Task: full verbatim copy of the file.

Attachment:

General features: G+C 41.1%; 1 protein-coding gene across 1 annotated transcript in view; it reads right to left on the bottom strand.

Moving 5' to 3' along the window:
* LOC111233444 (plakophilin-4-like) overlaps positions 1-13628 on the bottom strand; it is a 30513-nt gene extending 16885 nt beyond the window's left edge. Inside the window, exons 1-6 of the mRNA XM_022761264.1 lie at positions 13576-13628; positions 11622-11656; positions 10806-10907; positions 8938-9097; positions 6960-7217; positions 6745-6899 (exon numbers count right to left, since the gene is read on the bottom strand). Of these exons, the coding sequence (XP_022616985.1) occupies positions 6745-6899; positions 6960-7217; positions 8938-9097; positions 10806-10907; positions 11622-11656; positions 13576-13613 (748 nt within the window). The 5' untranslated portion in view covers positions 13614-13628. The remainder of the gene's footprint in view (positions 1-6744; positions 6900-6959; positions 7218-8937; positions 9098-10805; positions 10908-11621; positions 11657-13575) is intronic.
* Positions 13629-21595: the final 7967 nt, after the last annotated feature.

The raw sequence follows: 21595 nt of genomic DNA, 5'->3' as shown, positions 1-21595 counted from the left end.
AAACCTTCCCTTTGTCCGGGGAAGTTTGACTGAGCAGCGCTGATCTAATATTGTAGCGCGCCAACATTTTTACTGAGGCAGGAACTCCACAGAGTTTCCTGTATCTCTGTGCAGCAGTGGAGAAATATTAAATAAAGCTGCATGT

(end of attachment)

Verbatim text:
General features: G+C 41.1%; 1 protein-coding gene across 1 annotated transcript in view; it reads right to left on the bottom strand.

Moving 5' to 3' along the window:
* LOC111233444 (plakophilin-4-like) overlaps positions 1-13628 on the bottom strand; it is a 30513-nt gene extending 16885 nt beyond the window's left edge. Inside the window, exons 1-6 of the mRNA XM_022761264.1 lie at positions 13576-13628; positions 11622-11656; positions 10806-10907; positions 8938-9097; positions 6960-7217; positions 6745-6899 (exon numbers count right to left, since the gene is read on the bottom strand). Of these exons, the coding sequence (XP_022616985.1) occupies positions 6745-6899; positions 6960-7217; positions 8938-9097; positions 10806-10907; positions 11622-11656; positions 13576-13613 (748 nt within the window). The 5' untranslated portion in view covers positions 13614-13628. The remainder of the gene's footprint in view (positions 1-6744; positions 6900-6959; positions 7218-8937; positions 9098-10805; positions 10908-11621; positions 11657-13575) is intronic.
* Positions 13629-21595: the final 7967 nt, after the last annotated feature.

The raw sequence follows: 21595 nt of genomic DNA, 5'->3' as shown, positions 1-21595 counted from the left end.
AAACCTTCCCTTTGTCCGGGGAAGTTTGACTGAGCAGCGCTGATCTAATATTGTAGCGCGCCAACATTTTTACTGAGGCAGGAACTCCACAGAGTTTCCTGTATCTCTGTGCAGCAGTGGAGAAATATTAAATAAAGCTGCATGT